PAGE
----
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[Fwd: [wg-b] US Statutorily Protected Marks]
Mark R Measday wrote:
> "Beresford, Lynne" wrote:
> > As to the marks protected as well-known marks by the Japanese: One should
> > note that the only claim for these marks is that they are recognized as
> > well-known marks in Japan. There is no implication, as far as I know, that
> > the marks are internationally well-known or even well-known regionally.
> (i) Should we assume that you are writing on behalf of the US PTO or giving a
> private opinion? Given your chairmanship of the original IAHC international
> process within the context of the WIPO debate at the time, it would be useful
> for wg-b to know (perhaps they do, in which case my apologies) whether they are
> engaging an official view or an off-hand opinion to aid Mike Palage in his
> sterling endeavours.
> (ii) Can we hope that you can provide not only the picture for Japan, but also
> on a multilateral basis for other advanced industrial economies such as Brazil,
> Korea etc.?
> (iii) I am a little confused as to the preamble in your statement. According to
> a naive reading of the Paris Convention for the Protection of Industrial
> Property (the Paris Convention), Article 6bis, section (1) of which provides as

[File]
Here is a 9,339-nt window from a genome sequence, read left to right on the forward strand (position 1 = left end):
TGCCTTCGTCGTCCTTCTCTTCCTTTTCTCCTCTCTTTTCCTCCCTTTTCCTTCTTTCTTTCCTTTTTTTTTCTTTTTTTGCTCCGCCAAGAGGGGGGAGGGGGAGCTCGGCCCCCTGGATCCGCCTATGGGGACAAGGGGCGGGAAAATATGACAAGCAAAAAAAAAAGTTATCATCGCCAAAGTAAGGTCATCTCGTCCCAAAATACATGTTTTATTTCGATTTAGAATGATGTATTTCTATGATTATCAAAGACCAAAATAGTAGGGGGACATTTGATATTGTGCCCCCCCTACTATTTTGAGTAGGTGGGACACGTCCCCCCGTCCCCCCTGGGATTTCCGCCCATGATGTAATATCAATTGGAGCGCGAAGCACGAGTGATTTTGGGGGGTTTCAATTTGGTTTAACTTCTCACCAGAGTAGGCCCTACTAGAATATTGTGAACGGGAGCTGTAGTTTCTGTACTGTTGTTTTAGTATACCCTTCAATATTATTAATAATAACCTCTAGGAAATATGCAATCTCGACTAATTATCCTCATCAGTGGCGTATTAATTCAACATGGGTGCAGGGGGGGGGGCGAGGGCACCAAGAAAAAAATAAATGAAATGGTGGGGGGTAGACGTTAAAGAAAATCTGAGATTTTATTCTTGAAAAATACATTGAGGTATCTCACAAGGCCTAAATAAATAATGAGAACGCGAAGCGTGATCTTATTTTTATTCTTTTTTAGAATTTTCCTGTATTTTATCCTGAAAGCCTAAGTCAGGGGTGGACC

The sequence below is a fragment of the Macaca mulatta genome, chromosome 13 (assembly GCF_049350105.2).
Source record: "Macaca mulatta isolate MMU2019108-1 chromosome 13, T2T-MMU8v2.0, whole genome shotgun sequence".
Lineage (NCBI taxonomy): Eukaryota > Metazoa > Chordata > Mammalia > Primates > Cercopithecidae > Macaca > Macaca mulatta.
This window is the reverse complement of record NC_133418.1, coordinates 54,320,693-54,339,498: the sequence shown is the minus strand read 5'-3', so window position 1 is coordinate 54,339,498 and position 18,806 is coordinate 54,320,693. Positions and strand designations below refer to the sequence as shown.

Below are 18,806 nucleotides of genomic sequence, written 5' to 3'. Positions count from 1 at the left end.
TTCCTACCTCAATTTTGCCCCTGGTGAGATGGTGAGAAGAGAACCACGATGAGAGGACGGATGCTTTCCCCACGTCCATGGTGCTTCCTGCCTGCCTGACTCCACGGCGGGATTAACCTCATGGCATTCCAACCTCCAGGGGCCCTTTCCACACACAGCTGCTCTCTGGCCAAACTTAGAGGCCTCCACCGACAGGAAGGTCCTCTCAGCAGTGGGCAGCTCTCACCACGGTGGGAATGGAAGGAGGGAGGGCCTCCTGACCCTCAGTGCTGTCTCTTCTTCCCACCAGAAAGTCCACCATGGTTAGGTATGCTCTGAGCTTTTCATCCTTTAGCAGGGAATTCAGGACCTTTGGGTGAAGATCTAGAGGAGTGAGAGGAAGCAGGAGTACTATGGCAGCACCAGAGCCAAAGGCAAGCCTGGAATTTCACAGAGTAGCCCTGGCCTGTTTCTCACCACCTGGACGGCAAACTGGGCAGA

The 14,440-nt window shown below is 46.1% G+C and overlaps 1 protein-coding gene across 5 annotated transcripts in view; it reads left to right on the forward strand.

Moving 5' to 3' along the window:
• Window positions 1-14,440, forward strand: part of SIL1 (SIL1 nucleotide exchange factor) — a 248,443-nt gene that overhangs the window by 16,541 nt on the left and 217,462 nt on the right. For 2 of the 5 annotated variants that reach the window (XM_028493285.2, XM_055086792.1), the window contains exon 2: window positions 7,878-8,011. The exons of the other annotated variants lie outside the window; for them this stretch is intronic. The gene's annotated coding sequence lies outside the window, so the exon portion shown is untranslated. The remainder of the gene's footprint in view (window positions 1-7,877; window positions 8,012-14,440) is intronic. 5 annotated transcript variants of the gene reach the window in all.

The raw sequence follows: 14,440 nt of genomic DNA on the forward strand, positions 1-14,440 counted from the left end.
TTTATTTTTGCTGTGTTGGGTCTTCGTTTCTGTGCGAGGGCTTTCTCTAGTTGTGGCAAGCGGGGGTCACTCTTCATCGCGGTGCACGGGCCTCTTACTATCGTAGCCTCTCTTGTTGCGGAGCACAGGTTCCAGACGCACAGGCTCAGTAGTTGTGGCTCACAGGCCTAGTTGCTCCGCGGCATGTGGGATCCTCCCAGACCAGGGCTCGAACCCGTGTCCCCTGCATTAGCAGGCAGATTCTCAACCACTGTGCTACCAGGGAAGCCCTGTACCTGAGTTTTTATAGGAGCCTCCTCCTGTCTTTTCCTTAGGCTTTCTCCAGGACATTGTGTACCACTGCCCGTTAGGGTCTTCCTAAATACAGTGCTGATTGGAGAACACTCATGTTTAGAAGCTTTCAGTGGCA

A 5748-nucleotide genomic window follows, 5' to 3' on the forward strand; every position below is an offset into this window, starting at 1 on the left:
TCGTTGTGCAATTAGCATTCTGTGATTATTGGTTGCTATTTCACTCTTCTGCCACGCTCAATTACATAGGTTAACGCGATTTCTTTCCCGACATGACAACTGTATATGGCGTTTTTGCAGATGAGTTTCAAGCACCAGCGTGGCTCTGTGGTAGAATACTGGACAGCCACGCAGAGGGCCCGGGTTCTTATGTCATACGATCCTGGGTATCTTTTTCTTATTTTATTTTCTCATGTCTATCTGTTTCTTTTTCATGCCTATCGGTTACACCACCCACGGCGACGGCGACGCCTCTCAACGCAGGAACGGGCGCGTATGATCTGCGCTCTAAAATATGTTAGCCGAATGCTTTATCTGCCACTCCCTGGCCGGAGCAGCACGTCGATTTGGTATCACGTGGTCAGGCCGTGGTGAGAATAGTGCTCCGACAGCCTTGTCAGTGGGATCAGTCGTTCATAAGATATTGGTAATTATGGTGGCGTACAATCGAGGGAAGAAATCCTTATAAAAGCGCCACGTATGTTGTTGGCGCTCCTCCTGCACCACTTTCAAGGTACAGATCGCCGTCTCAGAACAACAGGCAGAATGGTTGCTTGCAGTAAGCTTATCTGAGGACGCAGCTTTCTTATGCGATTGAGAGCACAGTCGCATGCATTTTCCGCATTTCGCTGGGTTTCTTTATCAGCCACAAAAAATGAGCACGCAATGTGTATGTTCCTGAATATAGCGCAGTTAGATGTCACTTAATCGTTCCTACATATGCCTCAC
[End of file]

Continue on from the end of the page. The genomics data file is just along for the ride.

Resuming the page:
> "The countries of the Union undertake, ex officio if their legislation so
> permits, or at the request of an interested party, to refuse or to cancel the
> registration, and to prohibit the use, of a trademark which constitutes a
> reproduction, an imitation, or a translation, liable to create confusion, of a
> mark considered by the competent authority of the country of registration or use
> to be well known in that country as being already the mark of a person entitled
> to the benefits of this Convention and used for identical or similar goods.
> These provisions shall also apply when the essential part of the mark
> constitutes a reproduction of any such well-known mark or an imitation liable to
> create confusion therewith."
> there is an implication that, on the basis of reciprocity implied in the 6bis
> statement, US courts should in principle be bound by their international
> obligation to recognise famous marks from other countries. Insofar as the TRIPs
> extended the Paris Convention coverage to service marks, largely at the behest
> of the US Government unless I have been incorrectly informed, one would assume
> that the Paris Convention is alive and kicking.
> If, however, the pragmatic position is, 'the only famous marks are US marks
> because we have never heard of yours and you have heard of foreign ones', then
> it might be interesting if you could subtly indicate it through some reference
> to US Court decisions repudiating the Paris Convention.
> Whilst it has always been the interest of sovereign nations to pursue their own
> interests, it would be extremely relevant to the proceedings of wg-b if they
> were made aware that, for example, the Paris Convention has been extremely
> narrowly applied throughout its history by national (both in the US and outside)
> courts' interpretation of the reciprocity feature and the nature of a famous
> mark above.
adr;quoted-printable:;;pa Reich & Zen-Ruffinen=0D=0A72 bd St Georges=0D=0A=0D=0A;Geneva;;CH-1205;Switzerland